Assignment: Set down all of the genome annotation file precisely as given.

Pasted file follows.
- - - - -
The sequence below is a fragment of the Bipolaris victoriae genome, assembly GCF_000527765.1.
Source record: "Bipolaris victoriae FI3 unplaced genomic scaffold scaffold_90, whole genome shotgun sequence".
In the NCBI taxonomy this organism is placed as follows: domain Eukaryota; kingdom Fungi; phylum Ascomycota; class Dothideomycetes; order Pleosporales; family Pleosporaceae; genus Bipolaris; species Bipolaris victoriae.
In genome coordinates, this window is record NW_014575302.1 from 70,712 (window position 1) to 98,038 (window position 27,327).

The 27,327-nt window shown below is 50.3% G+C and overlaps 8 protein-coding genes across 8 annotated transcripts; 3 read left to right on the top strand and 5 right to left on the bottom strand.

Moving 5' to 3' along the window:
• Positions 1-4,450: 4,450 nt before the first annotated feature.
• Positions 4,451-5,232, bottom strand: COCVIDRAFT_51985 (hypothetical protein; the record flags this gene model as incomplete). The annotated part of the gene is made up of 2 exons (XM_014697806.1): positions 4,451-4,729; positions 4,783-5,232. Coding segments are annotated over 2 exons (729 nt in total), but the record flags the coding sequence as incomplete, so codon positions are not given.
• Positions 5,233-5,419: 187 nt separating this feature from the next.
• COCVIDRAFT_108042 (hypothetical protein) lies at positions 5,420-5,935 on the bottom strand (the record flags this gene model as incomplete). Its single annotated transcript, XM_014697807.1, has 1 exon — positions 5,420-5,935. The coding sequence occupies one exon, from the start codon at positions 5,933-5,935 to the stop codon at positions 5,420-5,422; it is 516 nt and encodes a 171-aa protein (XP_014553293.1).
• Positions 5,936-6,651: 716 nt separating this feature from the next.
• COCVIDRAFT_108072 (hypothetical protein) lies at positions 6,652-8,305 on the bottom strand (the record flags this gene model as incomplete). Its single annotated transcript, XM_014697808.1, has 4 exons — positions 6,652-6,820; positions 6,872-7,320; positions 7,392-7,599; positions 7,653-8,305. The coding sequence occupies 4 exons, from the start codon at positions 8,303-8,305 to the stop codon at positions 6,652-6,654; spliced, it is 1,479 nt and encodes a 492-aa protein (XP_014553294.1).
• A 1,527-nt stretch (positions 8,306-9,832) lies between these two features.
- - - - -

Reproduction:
The sequence below is a fragment of the Bipolaris victoriae genome, assembly GCF_000527765.1.
Source record: "Bipolaris victoriae FI3 unplaced genomic scaffold scaffold_90, whole genome shotgun sequence".
In the NCBI taxonomy this organism is placed as follows: domain Eukaryota; kingdom Fungi; phylum Ascomycota; class Dothideomycetes; order Pleosporales; family Pleosporaceae; genus Bipolaris; species Bipolaris victoriae.
In genome coordinates, this window is record NW_014575302.1 from 70,712 (window position 1) to 98,038 (window position 27,327).

The 27,327-nt window shown below is 50.3% G+C and overlaps 8 protein-coding genes across 8 annotated transcripts; 3 read left to right on the top strand and 5 right to left on the bottom strand.

Moving 5' to 3' along the window:
• Positions 1-4,450: 4,450 nt before the first annotated feature.
• Positions 4,451-5,232, bottom strand: COCVIDRAFT_51985 (hypothetical protein; the record flags this gene model as incomplete). The annotated part of the gene is made up of 2 exons (XM_014697806.1): positions 4,451-4,729; positions 4,783-5,232. Coding segments are annotated over 2 exons (729 nt in total), but the record flags the coding sequence as incomplete, so codon positions are not given.
• Positions 5,233-5,419: 187 nt separating this feature from the next.
• COCVIDRAFT_108042 (hypothetical protein) lies at positions 5,420-5,935 on the bottom strand (the record flags this gene model as incomplete). Its single annotated transcript, XM_014697807.1, has 1 exon — positions 5,420-5,935. The coding sequence occupies one exon, from the start codon at positions 5,933-5,935 to the stop codon at positions 5,420-5,422; it is 516 nt and encodes a 171-aa protein (XP_014553293.1).
• Positions 5,936-6,651: 716 nt separating this feature from the next.
• COCVIDRAFT_108072 (hypothetical protein) lies at positions 6,652-8,305 on the bottom strand (the record flags this gene model as incomplete). Its single annotated transcript, XM_014697808.1, has 4 exons — positions 6,652-6,820; positions 6,872-7,320; positions 7,392-7,599; positions 7,653-8,305. The coding sequence occupies 4 exons, from the start codon at positions 8,303-8,305 to the stop codon at positions 6,652-6,654; spliced, it is 1,479 nt and encodes a 492-aa protein (XP_014553294.1).
• A 1,527-nt stretch (positions 8,306-9,832) lies between these two features.